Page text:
On July 28, The Capital-Journal published my guest column about John Brown's actions during the 1856 attack on proslavery settlers in the Pottawatomie area. The column drew reaction from readers who questioned whether Brown was justified.
Since none of us lived during the time of the "massacre," let's note the words of those whose lives were directly affected by the event.
Gov. Charles Robinson wrote, in February 1878: "I never had much doubt that Capt. Brown was the author of the blow at Pottawatomie, for the reason that he was the only man who comprehended the situation, and saw the absolute necessity of some such blow and had the nerve to strike it."
Judge Hanway, in a statement dated Feb. 1, 1878, accurately summarizes the progress of public opinion in the neighborhood of the crime, saying "so far as public opinion in the neighborhood where the affair took place is concerned, I believe I may state that public opinion was considerably divided; but after the whole circumstances became known, there was a reaction in public opinion and the Free State settlers who had claims on the creek considered that Capt. Brown and his party of eight had performed a justifiable act, which saved their homes and dwellings from threatened raids of the proslavery party."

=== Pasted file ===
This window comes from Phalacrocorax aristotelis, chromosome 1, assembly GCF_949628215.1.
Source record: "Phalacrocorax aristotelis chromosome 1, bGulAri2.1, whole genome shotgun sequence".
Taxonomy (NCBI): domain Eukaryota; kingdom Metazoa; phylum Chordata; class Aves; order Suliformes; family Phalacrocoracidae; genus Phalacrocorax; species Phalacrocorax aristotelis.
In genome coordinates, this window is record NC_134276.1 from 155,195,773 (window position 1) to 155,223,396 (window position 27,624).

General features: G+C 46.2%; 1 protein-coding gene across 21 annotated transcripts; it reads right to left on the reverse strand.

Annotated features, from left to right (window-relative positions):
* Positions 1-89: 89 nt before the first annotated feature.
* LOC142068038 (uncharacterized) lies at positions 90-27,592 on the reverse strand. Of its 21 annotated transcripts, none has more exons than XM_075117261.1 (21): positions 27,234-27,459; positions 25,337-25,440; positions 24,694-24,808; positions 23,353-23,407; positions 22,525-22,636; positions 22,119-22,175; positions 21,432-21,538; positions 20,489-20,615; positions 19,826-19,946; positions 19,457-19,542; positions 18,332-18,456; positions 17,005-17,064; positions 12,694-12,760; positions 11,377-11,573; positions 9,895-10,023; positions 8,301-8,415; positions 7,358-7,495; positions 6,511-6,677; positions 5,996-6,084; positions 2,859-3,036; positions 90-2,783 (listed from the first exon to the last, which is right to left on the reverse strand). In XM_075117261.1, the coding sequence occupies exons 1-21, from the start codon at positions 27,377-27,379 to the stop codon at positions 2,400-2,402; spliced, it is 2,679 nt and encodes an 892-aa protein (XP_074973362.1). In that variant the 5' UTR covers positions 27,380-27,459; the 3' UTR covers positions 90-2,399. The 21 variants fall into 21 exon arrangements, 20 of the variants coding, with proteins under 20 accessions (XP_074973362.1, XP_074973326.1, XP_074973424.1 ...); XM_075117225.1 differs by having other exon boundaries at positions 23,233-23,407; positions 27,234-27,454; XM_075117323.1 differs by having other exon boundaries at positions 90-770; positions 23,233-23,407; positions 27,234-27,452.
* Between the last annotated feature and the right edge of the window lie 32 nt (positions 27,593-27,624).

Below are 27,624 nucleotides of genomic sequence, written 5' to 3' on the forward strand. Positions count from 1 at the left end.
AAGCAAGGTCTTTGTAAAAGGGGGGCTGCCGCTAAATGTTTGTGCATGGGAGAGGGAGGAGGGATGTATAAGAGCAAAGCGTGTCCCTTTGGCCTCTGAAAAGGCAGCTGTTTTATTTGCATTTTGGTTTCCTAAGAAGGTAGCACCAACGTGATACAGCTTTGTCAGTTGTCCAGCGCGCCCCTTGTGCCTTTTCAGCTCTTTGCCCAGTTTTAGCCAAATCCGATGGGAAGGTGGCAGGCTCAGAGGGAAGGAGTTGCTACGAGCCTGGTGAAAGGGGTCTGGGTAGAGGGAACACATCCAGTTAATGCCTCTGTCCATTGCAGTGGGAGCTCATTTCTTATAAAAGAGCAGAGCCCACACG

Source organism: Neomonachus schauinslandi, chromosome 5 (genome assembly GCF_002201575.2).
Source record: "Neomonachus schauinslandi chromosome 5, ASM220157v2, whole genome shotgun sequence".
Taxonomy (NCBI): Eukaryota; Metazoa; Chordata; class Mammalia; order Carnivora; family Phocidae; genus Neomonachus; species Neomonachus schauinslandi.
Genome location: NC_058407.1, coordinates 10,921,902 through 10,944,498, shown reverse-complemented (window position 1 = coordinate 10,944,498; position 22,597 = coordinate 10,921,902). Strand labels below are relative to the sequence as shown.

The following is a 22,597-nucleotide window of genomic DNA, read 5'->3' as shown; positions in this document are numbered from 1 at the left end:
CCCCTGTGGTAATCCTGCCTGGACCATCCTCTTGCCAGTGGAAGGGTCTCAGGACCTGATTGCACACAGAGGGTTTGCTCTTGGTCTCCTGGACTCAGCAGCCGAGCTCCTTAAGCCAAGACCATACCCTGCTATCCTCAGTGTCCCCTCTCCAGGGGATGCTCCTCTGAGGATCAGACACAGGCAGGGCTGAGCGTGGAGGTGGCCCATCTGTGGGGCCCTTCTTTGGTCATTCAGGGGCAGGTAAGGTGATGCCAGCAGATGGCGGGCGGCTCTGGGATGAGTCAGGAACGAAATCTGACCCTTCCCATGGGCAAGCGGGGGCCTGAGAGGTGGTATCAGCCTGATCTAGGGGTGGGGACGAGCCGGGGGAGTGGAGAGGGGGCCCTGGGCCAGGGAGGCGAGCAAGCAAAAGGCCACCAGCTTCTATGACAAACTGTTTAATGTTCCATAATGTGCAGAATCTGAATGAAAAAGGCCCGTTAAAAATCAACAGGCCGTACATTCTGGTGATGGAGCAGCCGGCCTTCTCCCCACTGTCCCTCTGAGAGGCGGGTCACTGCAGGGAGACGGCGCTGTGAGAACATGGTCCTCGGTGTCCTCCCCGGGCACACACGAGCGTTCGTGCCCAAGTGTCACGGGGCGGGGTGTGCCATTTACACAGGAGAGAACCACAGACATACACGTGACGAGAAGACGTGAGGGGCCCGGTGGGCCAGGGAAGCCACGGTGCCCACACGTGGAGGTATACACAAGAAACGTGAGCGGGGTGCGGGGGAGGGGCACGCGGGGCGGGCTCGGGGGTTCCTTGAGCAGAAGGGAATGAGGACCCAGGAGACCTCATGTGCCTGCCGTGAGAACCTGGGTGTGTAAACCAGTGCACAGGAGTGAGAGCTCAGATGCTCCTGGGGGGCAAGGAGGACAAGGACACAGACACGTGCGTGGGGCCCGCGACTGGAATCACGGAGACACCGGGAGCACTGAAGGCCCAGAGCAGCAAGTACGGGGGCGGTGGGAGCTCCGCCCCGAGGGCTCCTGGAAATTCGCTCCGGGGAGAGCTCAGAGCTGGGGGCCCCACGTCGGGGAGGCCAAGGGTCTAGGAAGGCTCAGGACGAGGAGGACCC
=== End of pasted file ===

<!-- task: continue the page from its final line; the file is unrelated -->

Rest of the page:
Thomas Wentworth Higginson, in his Cheerful Yesterdays states: "In regard to the most extreme act of John Brown's Kansas career, the so-called 'Pottawatomie massacre' of May 24, 1856, I can testify that in September of that year, there appeared to be but one way of thinking among the Kansas Free State men. ... I heard of no one who did not approve of the act, and its beneficial effects were universally asserted, Gov. Robinson himself fully endorsing it."
All of this information courtesy of the Kansas Historical Society.